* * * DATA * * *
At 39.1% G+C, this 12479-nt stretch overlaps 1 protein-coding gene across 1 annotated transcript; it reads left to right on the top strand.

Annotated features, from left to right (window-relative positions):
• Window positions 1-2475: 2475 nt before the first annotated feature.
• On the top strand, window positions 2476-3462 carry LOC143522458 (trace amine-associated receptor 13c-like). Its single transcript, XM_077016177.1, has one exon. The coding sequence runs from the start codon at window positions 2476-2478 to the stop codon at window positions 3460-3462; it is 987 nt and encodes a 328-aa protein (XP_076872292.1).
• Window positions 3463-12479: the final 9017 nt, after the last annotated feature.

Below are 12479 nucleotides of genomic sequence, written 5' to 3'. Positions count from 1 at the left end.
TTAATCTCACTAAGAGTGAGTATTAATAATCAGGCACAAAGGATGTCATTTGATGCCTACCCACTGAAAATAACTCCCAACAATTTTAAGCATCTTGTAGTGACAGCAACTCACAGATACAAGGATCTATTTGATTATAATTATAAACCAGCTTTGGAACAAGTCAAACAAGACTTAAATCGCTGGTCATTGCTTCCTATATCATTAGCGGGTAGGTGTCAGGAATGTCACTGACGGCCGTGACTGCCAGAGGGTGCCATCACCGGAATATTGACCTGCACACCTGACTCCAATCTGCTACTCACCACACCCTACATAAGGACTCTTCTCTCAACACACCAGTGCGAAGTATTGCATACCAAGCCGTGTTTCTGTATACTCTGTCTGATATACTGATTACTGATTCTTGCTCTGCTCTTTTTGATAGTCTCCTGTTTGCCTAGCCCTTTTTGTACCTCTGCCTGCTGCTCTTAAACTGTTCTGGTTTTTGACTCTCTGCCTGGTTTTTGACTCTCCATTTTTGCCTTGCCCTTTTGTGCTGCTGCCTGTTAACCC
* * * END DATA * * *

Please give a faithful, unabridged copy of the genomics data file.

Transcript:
At 39.1% G+C, this 12479-nt stretch overlaps 1 protein-coding gene across 1 annotated transcript; it reads left to right on the top strand.

Annotated features, from left to right (window-relative positions):
• Window positions 1-2475: 2475 nt before the first annotated feature.
• On the top strand, window positions 2476-3462 carry LOC143522458 (trace amine-associated receptor 13c-like). Its single transcript, XM_077016177.1, has one exon. The coding sequence runs from the start codon at window positions 2476-2478 to the stop codon at window positions 3460-3462; it is 987 nt and encodes a 328-aa protein (XP_076872292.1).
• Window positions 3463-12479: the final 9017 nt, after the last annotated feature.

Below are 12479 nucleotides of genomic sequence, written 5' to 3'. Positions count from 1 at the left end.
TTAATCTCACTAAGAGTGAGTATTAATAATCAGGCACAAAGGATGTCATTTGATGCCTACCCACTGAAAATAACTCCCAACAATTTTAAGCATCTTGTAGTGACAGCAACTCACAGATACAAGGATCTATTTGATTATAATTATAAACCAGCTTTGGAACAAGTCAAACAAGACTTAAATCGCTGGTCATTGCTTCCTATATCATTAGCGGGTAGGTGTCAGGAATGTCACTGACGGCCGTGACTGCCAGAGGGTGCCATCACCGGAATATTGACCTGCACACCTGACTCCAATCTGCTACTCACCACACCCTACATAAGGACTCTTCTCTCAACACACCAGTGCGAAGTATTGCATACCAAGCCGTGTTTCTGTATACTCTGTCTGATATACTGATTACTGATTCTTGCTCTGCTCTTTTTGATAGTCTCCTGTTTGCCTAGCCCTTTTTGTACCTCTGCCTGCTGCTCTTAAACTGTTCTGGTTTTTGACTCTCTGCCTGGTTTTTGACTCTCCATTTTTGCCTTGCCCTTTTGTGCTGCTGCCTGTTAACCC